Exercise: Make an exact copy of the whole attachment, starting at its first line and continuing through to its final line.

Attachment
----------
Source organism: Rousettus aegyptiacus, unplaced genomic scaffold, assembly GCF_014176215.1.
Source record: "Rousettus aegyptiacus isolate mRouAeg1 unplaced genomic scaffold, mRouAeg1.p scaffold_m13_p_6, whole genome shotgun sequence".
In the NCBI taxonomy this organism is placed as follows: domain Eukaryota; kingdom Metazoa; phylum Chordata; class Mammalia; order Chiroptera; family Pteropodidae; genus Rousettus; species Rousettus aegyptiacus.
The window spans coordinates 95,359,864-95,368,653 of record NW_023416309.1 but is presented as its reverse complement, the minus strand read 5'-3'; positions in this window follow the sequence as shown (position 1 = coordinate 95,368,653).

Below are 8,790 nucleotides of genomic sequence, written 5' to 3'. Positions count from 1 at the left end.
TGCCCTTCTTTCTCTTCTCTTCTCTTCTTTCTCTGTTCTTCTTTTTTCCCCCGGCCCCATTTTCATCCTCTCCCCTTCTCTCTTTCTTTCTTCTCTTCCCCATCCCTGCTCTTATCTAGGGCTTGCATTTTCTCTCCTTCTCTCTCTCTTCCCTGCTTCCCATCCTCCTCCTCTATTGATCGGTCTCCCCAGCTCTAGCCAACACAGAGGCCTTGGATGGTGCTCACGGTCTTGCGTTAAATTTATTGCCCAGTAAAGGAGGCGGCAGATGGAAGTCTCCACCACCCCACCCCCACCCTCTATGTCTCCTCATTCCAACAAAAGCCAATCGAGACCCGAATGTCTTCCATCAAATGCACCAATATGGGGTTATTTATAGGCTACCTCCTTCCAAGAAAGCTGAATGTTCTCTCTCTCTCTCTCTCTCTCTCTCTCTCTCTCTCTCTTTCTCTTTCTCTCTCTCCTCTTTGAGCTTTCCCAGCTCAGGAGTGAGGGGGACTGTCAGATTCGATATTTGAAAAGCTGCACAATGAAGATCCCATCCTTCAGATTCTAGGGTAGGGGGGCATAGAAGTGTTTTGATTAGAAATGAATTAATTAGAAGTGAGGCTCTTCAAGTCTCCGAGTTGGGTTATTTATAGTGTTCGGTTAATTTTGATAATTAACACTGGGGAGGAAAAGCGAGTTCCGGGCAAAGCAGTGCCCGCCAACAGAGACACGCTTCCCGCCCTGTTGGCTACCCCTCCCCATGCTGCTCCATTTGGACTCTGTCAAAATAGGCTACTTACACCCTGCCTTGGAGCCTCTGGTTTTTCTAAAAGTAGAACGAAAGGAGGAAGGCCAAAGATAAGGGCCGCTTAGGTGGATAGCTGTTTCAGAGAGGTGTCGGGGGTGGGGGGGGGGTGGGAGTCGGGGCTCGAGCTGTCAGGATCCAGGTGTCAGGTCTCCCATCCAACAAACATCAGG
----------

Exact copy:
Source organism: Rousettus aegyptiacus, unplaced genomic scaffold, assembly GCF_014176215.1.
Source record: "Rousettus aegyptiacus isolate mRouAeg1 unplaced genomic scaffold, mRouAeg1.p scaffold_m13_p_6, whole genome shotgun sequence".
In the NCBI taxonomy this organism is placed as follows: domain Eukaryota; kingdom Metazoa; phylum Chordata; class Mammalia; order Chiroptera; family Pteropodidae; genus Rousettus; species Rousettus aegyptiacus.
The window spans coordinates 95,359,864-95,368,653 of record NW_023416309.1 but is presented as its reverse complement, the minus strand read 5'-3'; positions in this window follow the sequence as shown (position 1 = coordinate 95,368,653).

Below are 8,790 nucleotides of genomic sequence, written 5' to 3'. Positions count from 1 at the left end.
TGCCCTTCTTTCTCTTCTCTTCTCTTCTTTCTCTGTTCTTCTTTTTTCCCCCGGCCCCATTTTCATCCTCTCCCCTTCTCTCTTTCTTTCTTCTCTTCCCCATCCCTGCTCTTATCTAGGGCTTGCATTTTCTCTCCTTCTCTCTCTCTTCCCTGCTTCCCATCCTCCTCCTCTATTGATCGGTCTCCCCAGCTCTAGCCAACACAGAGGCCTTGGATGGTGCTCACGGTCTTGCGTTAAATTTATTGCCCAGTAAAGGAGGCGGCAGATGGAAGTCTCCACCACCCCACCCCCACCCTCTATGTCTCCTCATTCCAACAAAAGCCAATCGAGACCCGAATGTCTTCCATCAAATGCACCAATATGGGGTTATTTATAGGCTACCTCCTTCCAAGAAAGCTGAATGTTCTCTCTCTCTCTCTCTCTCTCTCTCTCTCTCTCTCTCTTTCTCTTTCTCTCTCTCCTCTTTGAGCTTTCCCAGCTCAGGAGTGAGGGGGACTGTCAGATTCGATATTTGAAAAGCTGCACAATGAAGATCCCATCCTTCAGATTCTAGGGTAGGGGGGCATAGAAGTGTTTTGATTAGAAATGAATTAATTAGAAGTGAGGCTCTTCAAGTCTCCGAGTTGGGTTATTTATAGTGTTCGGTTAATTTTGATAATTAACACTGGGGAGGAAAAGCGAGTTCCGGGCAAAGCAGTGCCCGCCAACAGAGACACGCTTCCCGCCCTGTTGGCTACCCCTCCCCATGCTGCTCCATTTGGACTCTGTCAAAATAGGCTACTTACACCCTGCCTTGGAGCCTCTGGTTTTTCTAAAAGTAGAACGAAAGGAGGAAGGCCAAAGATAAGGGCCGCTTAGGTGGATAGCTGTTTCAGAGAGGTGTCGGGGGTGGGGGGGGGGTGGGAGTCGGGGCTCGAGCTGTCAGGATCCAGGTGTCAGGTCTCCCATCCAACAAACATCAGG